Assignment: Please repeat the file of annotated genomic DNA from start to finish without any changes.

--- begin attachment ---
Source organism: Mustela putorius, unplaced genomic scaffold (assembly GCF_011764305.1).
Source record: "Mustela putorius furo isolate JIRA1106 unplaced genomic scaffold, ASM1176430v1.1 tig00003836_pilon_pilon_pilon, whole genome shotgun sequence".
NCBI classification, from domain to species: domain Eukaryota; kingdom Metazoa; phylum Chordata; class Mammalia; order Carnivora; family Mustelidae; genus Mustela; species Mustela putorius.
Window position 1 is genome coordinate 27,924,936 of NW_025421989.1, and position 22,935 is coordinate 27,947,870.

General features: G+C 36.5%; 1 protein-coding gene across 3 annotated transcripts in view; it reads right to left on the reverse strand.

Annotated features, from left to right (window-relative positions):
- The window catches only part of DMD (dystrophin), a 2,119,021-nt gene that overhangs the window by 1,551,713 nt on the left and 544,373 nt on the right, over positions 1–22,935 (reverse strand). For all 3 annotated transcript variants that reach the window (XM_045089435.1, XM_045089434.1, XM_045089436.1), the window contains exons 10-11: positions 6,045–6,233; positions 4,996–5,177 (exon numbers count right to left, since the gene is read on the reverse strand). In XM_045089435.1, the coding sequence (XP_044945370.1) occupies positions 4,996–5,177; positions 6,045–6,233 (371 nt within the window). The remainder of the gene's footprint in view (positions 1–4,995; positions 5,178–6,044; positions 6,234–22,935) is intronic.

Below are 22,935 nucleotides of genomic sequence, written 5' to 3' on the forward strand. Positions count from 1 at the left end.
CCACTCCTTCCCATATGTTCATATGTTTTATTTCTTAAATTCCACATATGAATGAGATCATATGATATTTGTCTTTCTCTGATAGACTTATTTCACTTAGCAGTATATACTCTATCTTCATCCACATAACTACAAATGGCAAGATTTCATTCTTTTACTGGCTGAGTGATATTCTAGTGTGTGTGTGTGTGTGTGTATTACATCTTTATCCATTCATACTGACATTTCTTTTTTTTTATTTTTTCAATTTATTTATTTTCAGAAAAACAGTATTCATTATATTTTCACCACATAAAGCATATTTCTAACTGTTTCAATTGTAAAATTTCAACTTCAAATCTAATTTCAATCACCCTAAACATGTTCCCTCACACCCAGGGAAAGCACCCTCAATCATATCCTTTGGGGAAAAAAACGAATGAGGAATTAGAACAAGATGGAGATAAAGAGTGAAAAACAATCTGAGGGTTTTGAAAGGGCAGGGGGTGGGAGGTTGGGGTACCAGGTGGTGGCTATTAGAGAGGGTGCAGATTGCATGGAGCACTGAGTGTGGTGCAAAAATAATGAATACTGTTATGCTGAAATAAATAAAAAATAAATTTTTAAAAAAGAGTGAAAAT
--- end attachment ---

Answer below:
Source organism: Mustela putorius, unplaced genomic scaffold (assembly GCF_011764305.1).
Source record: "Mustela putorius furo isolate JIRA1106 unplaced genomic scaffold, ASM1176430v1.1 tig00003836_pilon_pilon_pilon, whole genome shotgun sequence".
NCBI classification, from domain to species: domain Eukaryota; kingdom Metazoa; phylum Chordata; class Mammalia; order Carnivora; family Mustelidae; genus Mustela; species Mustela putorius.
Window position 1 is genome coordinate 27,924,936 of NW_025421989.1, and position 22,935 is coordinate 27,947,870.

General features: G+C 36.5%; 1 protein-coding gene across 3 annotated transcripts in view; it reads right to left on the reverse strand.

Annotated features, from left to right (window-relative positions):
- The window catches only part of DMD (dystrophin), a 2,119,021-nt gene that overhangs the window by 1,551,713 nt on the left and 544,373 nt on the right, over positions 1–22,935 (reverse strand). For all 3 annotated transcript variants that reach the window (XM_045089435.1, XM_045089434.1, XM_045089436.1), the window contains exons 10-11: positions 6,045–6,233; positions 4,996–5,177 (exon numbers count right to left, since the gene is read on the reverse strand). In XM_045089435.1, the coding sequence (XP_044945370.1) occupies positions 4,996–5,177; positions 6,045–6,233 (371 nt within the window). The remainder of the gene's footprint in view (positions 1–4,995; positions 5,178–6,044; positions 6,234–22,935) is intronic.

Below are 22,935 nucleotides of genomic sequence, written 5' to 3' on the forward strand. Positions count from 1 at the left end.
CCACTCCTTCCCATATGTTCATATGTTTTATTTCTTAAATTCCACATATGAATGAGATCATATGATATTTGTCTTTCTCTGATAGACTTATTTCACTTAGCAGTATATACTCTATCTTCATCCACATAACTACAAATGGCAAGATTTCATTCTTTTACTGGCTGAGTGATATTCTAGTGTGTGTGTGTGTGTGTGTATTACATCTTTATCCATTCATACTGACATTTCTTTTTTTTTATTTTTTCAATTTATTTATTTTCAGAAAAACAGTATTCATTATATTTTCACCACATAAAGCATATTTCTAACTGTTTCAATTGTAAAATTTCAACTTCAAATCTAATTTCAATCACCCTAAACATGTTCCCTCACACCCAGGGAAAGCACCCTCAATCATATCCTTTGGGGAAAAAAACGAATGAGGAATTAGAACAAGATGGAGATAAAGAGTGAAAAACAATCTGAGGGTTTTGAAAGGGCAGGGGGTGGGAGGTTGGGGTACCAGGTGGTGGCTATTAGAGAGGGTGCAGATTGCATGGAGCACTGAGTGTGGTGCAAAAATAATGAATACTGTTATGCTGAAATAAATAAAAAATAAATTTTTAAAAAAGAGTGAAAAT